Take a quick quiz.  What are your child’s interests? His or her current interests may not be the most exciting for you, but it is not the activities which are exciting. It is the opportunity to spend time with your child and show an interest in his or her life that are exciting for dad. Value the time you have with your child and make the most of it.  Taking an interest in your kid’s interests gives you the opportunity to teach a lot of life lessons. 

4.  Am I helping develop self-confidence? 

Encourage independence, and allow your kid to make decisions and choices.  This will help develop self-confidence which is vital to survival in life.

5.  Am I teaching my child to have a voice? 

Having a voice means you say what you need and speak up when you are not being treated fairly.  Encourage your son or daughter to do this and be sure to listen when he or she does.  This is most important if your kid is introverted or has special needs.  Standing up for oneself is crucial to surviving in the arena of life. 

6.  Am I granting freedom to fail? 

Many lessons are learned in moments of failure.  It can be argued this is the hardest part of being a dad, but sometimes, giving a child freedom is best.  Failure is one of the greatest teachers in life.  Many of today’s successes are the result of yesterday’s failures.

7.  Am I modeling respect? 

Respect is learned by observation more than any other way.  Take another quick quiz.  Do you respect other people and their opinions?  Do you respect individuals who provide services to you such as a waiter or waitress?

8.  Am I teaching the value of hard work? 

Booker T. Washington said, “Nothing comes to one that is worth having except through hard work.”  Reaching a goal requiring hard work feels good.  Hard work pays off.  Encourage your son or daughter to work hard to reach goals and see dreams become reality.

How did you measure up?  If you are not pleased with your answers, you can take action this week by picking one of the questions and changing the way you answer it this week.  Share your experience in the comments below. 

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Devastating Words

Gossip causes more trouble than we realize.

Four priests got together for a friendly conversation. One of them said, “People come to us confessing many things, and confession is good for the soul. While we are together, we should take some time to confess to one another.”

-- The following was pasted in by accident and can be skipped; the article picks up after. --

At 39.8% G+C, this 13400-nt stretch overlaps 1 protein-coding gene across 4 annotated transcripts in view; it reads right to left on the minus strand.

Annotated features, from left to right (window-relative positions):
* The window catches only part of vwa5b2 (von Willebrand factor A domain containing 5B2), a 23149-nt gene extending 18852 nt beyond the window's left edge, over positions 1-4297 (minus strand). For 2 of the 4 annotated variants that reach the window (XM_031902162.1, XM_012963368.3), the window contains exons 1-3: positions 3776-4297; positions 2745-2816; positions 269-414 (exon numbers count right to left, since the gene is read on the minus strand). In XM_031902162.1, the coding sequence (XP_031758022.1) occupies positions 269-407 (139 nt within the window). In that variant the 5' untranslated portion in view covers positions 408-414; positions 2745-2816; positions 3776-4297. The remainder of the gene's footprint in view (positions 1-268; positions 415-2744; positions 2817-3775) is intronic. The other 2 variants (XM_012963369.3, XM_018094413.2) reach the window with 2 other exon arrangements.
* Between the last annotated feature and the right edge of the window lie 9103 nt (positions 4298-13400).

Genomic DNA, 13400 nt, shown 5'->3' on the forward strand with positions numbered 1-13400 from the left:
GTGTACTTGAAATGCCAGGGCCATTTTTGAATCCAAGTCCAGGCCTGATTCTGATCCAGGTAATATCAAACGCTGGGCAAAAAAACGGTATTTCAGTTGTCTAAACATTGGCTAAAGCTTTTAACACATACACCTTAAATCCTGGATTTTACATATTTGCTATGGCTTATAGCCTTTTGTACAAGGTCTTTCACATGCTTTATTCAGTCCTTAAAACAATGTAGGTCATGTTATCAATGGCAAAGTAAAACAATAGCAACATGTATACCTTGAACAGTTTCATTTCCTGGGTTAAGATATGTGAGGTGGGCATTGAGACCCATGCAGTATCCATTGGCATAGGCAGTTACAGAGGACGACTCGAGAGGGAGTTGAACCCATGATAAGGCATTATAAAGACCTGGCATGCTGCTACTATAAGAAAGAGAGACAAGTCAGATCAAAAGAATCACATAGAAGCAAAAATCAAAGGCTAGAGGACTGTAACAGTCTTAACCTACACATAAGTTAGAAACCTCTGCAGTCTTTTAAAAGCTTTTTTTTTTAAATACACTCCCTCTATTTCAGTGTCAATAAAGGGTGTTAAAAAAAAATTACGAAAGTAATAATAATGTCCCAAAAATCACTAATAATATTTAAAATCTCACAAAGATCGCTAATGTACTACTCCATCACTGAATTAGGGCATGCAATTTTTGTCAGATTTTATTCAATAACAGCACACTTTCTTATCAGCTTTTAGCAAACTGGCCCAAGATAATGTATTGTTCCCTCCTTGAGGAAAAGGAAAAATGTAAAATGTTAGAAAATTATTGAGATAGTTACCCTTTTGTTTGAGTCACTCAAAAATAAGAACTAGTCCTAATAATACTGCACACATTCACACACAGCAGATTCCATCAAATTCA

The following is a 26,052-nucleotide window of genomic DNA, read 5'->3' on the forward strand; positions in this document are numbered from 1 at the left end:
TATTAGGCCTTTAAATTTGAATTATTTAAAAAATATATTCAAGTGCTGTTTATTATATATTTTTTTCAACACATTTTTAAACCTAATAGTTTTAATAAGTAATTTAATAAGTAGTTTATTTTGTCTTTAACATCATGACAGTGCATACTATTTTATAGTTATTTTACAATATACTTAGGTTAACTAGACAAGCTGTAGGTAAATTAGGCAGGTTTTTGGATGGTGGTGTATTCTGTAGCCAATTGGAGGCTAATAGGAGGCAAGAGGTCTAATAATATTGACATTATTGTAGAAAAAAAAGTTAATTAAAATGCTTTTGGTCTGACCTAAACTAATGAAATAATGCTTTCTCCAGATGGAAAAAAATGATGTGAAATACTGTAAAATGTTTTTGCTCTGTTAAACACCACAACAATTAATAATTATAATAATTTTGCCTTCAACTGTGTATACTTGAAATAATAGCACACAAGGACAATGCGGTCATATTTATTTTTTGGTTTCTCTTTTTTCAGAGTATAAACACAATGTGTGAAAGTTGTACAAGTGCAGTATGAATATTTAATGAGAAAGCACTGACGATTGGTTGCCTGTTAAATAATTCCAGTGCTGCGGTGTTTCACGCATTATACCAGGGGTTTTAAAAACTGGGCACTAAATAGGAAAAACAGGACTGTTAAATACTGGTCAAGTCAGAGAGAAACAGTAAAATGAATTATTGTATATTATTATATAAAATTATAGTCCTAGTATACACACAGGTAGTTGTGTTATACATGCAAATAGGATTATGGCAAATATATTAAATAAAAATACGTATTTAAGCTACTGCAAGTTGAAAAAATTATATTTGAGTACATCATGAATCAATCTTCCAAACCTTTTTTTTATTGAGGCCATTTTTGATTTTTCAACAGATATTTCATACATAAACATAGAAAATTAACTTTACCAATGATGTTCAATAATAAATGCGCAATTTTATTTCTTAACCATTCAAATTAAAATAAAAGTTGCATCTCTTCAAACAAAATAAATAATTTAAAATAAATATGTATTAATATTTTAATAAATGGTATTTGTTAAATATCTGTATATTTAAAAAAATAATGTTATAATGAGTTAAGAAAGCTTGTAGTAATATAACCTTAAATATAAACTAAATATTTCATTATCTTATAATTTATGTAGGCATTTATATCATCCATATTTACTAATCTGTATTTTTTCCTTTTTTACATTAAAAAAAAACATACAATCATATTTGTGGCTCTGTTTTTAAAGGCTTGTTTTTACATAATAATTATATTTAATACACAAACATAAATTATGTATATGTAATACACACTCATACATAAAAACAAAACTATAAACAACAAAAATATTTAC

The others were reluctant for a few minutes, but came around to the idea confession time would be good. The priest who had the idea started the confessing. He enjoyed going to movies, and he would frequently sneak away from church to go to the movies.

The second confessed to smoking cigars, and the third confessed to playing cards. When it was the fourth priest’s turn, he remained silent. The others pressed him until he opened up.

“Mine is gossip, and I cannot hardly wait to get out of here,” he said.

Gossip causes much difficulty. It can create strife in families, friends, and on the job. It can bring good people down and rise up fools. Sharp tongues can erode one’s confidence and ruin reputations in a matter of minutes. Gossip has the power to cause much devastation.

While you and I cannot control our neighbor’s tongue, we can control our own. If we do not repeat gossip, we will not be spreading the wildfire it lights. If we do not intently listen to gossip, perhaps the conversation will be changed. Without our participation, the devastation caused by gossip may not be as severe.

Proverbs 26:20-21 says, “Fire goes out without wood, and quarrels disappear when gossip stops. A quarrelsome person starts fights as easily as hot embers light charcoal or fire lights wood.”

During World War II, the American government became concerned enemy spies were passing along information about the location of troops and ships. The military adopted the slogan, “Loose lips sink ships.”

Gossip can cause much devastation, but kind words can build others up and minimize the damage. Say something kind today.